Sunday 17 January 1668/69

(Lord’s day). To church myself after seeing every thing fitted for dinner, and so, after church, home, and thither comes Mrs. Batelier and her two daughters to dinner to us; and W. Hewer and his mother, and Mr. Spong. We were very civilly merry, and Mrs. Batelier a very discreet woman, but mighty fond in the stories she tells of her son Will. After dinner, Mr. Spong and I to my closet, there to try my instrument Parallelogram, which do mighty well, to my full content; but only a little stiff, as being new. Thence, taking leave of my guests, he and I and W. Hewer to White Hall, and there parting with Spong, a man that I mightily love for his plainness and ingenuity, I into the Court, and there up and down and spoke with my Lords Bellassis and Peterborough about the business now in dispute, about my deputing a Treasurer to pay the garrison at Tangier, which I would avoid, and not be accountable, and they will serve me therein. Here I met Hugh May, and he brings me to the knowledge of Sir Henry Capell, a Member of Parliament, and brother of my Lord of Essex, who hath a great value, it seems, for me; and they appoint a day to come and dine with me, and see my books, and papers of the Office, which I shall be glad to shew them, and have opportunity to satisfy them therein. Here all the discourse is, that now the King is of opinion to have the Parliament called, notwithstanding his late resolutions for proroguing them; so unstable are his councils, and those about him. So staying late talking in the Queen’s side, I away, with W. Hewer home, and there to read and talk with my wife, and so to bed.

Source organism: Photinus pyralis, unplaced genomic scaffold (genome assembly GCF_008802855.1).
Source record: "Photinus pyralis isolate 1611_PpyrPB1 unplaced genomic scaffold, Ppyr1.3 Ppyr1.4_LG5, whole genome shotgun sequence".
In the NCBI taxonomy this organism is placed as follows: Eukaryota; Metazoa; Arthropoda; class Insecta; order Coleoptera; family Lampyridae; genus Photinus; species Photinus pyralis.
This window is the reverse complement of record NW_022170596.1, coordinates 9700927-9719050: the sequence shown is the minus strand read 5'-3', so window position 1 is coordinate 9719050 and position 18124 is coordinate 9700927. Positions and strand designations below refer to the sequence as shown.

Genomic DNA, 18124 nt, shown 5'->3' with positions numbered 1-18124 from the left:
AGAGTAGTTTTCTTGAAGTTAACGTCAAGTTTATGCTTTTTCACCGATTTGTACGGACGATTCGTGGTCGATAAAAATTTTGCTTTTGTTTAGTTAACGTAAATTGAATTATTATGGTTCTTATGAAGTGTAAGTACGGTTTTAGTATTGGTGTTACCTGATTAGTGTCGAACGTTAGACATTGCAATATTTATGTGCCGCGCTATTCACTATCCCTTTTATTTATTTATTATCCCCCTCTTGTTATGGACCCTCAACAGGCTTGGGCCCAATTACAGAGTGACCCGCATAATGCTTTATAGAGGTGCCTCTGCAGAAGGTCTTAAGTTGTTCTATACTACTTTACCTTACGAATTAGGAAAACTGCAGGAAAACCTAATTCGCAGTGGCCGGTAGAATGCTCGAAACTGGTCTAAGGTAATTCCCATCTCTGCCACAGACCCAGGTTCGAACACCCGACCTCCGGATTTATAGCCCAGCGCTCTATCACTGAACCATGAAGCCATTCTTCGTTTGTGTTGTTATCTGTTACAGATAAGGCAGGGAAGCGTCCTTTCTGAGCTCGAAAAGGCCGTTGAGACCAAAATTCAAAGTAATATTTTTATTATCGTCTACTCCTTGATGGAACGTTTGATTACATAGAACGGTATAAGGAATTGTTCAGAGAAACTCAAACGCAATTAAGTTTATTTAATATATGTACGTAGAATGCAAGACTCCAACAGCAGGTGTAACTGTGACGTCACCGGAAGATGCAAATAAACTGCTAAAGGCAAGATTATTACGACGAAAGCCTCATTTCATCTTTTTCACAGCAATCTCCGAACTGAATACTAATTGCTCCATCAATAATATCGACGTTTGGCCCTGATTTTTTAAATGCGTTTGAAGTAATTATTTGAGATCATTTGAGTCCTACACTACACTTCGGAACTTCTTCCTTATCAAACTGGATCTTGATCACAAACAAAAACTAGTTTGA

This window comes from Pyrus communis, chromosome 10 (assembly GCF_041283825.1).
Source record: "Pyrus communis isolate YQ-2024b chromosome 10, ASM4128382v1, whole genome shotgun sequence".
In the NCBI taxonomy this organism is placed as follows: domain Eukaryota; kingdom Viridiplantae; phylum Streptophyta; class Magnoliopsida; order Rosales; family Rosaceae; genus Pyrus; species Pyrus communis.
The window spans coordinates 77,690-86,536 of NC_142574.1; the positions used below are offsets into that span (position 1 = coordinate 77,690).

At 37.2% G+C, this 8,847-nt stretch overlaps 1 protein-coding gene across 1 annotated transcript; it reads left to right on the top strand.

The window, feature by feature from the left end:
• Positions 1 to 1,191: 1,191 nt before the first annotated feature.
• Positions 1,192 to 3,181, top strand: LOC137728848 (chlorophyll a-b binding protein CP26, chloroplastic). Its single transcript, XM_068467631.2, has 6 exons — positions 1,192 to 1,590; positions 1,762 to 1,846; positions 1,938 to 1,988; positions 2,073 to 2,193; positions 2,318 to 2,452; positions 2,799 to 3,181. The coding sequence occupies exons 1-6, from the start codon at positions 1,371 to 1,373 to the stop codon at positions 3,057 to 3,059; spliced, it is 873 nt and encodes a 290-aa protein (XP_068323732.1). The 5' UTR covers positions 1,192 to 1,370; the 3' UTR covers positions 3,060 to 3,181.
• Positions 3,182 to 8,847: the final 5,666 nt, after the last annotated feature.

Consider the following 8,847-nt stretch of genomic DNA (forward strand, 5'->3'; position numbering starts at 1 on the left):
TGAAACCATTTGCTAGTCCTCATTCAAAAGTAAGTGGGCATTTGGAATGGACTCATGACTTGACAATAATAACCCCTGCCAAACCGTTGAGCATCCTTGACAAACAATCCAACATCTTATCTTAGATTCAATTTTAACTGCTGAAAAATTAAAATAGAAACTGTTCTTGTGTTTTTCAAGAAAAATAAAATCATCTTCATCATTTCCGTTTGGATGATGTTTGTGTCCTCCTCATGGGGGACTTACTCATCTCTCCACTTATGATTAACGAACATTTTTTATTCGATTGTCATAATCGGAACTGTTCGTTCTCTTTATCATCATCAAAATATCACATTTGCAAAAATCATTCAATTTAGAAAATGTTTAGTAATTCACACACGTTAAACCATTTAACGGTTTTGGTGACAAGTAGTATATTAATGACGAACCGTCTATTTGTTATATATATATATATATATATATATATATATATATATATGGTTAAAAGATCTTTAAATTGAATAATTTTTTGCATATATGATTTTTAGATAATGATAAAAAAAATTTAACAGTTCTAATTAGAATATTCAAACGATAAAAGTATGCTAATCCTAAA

5 Annotations

Terry Foreman   Link to this

"So staying late talking in the Queen’s side,...."

I presume "the Queen’s side" is not the side of the body of Queen Catherine, but an area of Whitehall Palace, to which Pepys has previously referred: https://www.google.com/search?num=20&hl=en&q=si...

martinb   Link to this

Word "ingenuity" presumably here means something like artlessness, or lack of guile?

Terry Foreman   Link to this

"ingenuity"

The L&M Select Glossary has "wit, intelligence; freedom." Methinks not the last.

Terry Foreman   Link to this

"they appoint a day to come and dine with me"

The day Mr. Hugh May, Sir Henry Capell, et al., will visit Pepys is 20 April http://www.pepysdiary.com/diary/1669/04/20/

pepfie   Link to this

"plainness and ingenuity"

OED plainness

The quality or condition of being plain, in various senses of the adj.
...
2 Openness, honesty, or straightforwardness of conduct; frankness or directness of language.
...
4 Absence of or freedom from ornament, ostentatious display, or luxury; simplicity.
...

OED ingenuity

The employment of the word as the abstract n. from ingenious (for ingeniosity or *ingeniety) appears to be confined to Eng. and is connected with the confusion of the two adjs. in the 17th c.: see ingenious II and ingenuous 6.]

I Senses connected with ingenuous.
...
†1.b The quality that befits a free-born person; high or liberal quality (of education); hence, Liberal education, intellectual culture (cf. II). Obs.
†2 Nobility of character or disposition; honourableness, highmindedness, generosity. Obs.
3 Freedom from dissimulation; honesty, straightforwardness, sincerity; honourable or fair dealing; freedom from reserve, openness, candour, frankness. (Now rare, the current word being ingenuousness.)

II Senses connected with ingenious.
†4 High or distinguished intellectual capacity; genius, talent, quickness of wit. Obs. in general sense: see 6.
†5 Intellectual capacity; intelligence, sense, good judgement; normal condition of the mental faculties; (one's) senses or wits. Obs.
6 Capacity for invention or construction; skill or cleverness in contriving or making something (material or immaterial). Also as attribute of the thing, action, etc.: Skilfulness of contrivance or design. (The current sense.)
...

I'll bet my penny with martinb on plainness 2 and ingenuity 3.

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